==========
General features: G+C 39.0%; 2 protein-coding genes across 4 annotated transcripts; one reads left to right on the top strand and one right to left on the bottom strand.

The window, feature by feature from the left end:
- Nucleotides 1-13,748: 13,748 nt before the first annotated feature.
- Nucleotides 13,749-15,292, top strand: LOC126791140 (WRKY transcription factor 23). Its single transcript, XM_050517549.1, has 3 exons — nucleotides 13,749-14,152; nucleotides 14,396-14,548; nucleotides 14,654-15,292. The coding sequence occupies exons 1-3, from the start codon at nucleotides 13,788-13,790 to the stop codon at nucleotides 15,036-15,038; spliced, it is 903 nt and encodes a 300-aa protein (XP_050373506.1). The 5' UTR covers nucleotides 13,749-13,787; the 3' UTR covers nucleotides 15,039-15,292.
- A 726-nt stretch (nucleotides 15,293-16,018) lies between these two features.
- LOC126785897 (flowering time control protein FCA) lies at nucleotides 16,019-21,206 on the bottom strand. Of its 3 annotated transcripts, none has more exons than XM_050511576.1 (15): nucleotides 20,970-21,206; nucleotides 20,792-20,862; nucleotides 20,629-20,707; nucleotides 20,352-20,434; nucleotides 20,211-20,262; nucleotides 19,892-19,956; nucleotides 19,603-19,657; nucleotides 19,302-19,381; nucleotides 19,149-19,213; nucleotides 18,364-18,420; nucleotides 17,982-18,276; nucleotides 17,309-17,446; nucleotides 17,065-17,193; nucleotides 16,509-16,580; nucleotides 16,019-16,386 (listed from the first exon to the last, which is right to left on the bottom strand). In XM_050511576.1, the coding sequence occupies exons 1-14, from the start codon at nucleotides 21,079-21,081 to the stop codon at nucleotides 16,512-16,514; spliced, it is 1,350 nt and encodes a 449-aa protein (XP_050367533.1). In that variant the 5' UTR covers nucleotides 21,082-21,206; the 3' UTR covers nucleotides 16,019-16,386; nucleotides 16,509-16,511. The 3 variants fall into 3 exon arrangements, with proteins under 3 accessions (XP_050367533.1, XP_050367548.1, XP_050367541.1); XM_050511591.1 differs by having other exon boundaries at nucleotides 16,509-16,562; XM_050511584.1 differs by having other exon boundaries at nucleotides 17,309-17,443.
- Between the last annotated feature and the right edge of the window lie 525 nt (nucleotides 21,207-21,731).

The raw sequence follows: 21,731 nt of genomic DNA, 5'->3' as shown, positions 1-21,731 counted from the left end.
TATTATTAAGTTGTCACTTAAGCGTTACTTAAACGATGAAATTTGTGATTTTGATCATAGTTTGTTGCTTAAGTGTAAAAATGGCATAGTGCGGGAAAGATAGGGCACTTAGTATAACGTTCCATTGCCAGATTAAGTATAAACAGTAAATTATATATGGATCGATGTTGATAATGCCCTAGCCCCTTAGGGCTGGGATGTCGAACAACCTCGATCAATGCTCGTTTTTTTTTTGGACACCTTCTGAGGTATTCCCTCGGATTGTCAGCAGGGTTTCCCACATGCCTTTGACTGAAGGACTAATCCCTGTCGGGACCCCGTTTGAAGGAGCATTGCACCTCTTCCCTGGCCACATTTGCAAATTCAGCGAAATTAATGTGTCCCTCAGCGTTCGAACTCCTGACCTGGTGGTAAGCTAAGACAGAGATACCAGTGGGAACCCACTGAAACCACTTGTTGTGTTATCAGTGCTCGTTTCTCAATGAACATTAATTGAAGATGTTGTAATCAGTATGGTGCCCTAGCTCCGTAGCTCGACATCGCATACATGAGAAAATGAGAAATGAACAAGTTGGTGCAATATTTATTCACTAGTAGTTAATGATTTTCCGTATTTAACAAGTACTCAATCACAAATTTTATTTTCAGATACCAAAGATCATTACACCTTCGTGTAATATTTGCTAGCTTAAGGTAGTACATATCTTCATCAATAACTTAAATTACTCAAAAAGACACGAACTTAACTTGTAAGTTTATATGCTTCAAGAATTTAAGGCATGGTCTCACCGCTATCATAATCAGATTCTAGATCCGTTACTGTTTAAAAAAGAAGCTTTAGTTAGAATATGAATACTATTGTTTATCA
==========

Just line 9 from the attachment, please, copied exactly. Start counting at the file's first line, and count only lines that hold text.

TATTATTAAGTTGTCACTTAAGCGTTACTTAAACGATGAAATTTGTGATTTTGATCATAGTTTGTTGCTTAAGTGTAAAAATGGCATAGTGCGGGAAAGATAGGGCACTTAGTATAACGTTCCATTGCCAGATTAAGTATAAACAGTAAATTATATATGGATCGATGTTGATAATGCCCTAGCCCCTTAGGGCTGGGATGTCGAACAACCTCGATCAATGCTCGTTTTTTTTTTGGACACCTTCTGAGGTATTCCCTCGGATTGTCAGCAGGGTTTCCCACATGCCTTTGACTGAAGGACTAATCCCTGTCGGGACCCCGTTTGAAGGAGCATTGCACCTCTTCCCTGGCCACATTTGCAAATTCAGCGAAATTAATGTGTCCCTCAGCGTTCGAACTCCTGACCTGGTGGTAAGCTAAGACAGAGATACCAGTGGGAACCCACTGAAACCACTTGTTGTGTTATCAGTGCTCGTTTCTCAATGAACATTAATTGAAGATGTTGTAATCAGTATGGTGCCCTAGCTCCGTAGCTCGACATCGCATACATGAGAAAATGAGAAATGAACAAGTTGGTGCAATATTTATTCACTAGTAGTTAATGATTTTCCGTATTTAACAAGTACTCAATCACAAATTTTATTTTCAGATACCAAAGATCATTACACCTTCGTGTAATATTTGCTAGCTTAAGGTAGTACATATCTTCATCAATAACTTAAATTACTCAAAAAGACACGAACTTAACTTGTAAGTTTATATGCTTCAAGAATTTAAGGCATGGTCTCACCGCTATCATAATCAGATTCTAGATCCGTTACTGTTTAAAAAAGAAGCTTTAGTTAGAATATGAATACTATTGTTTATCA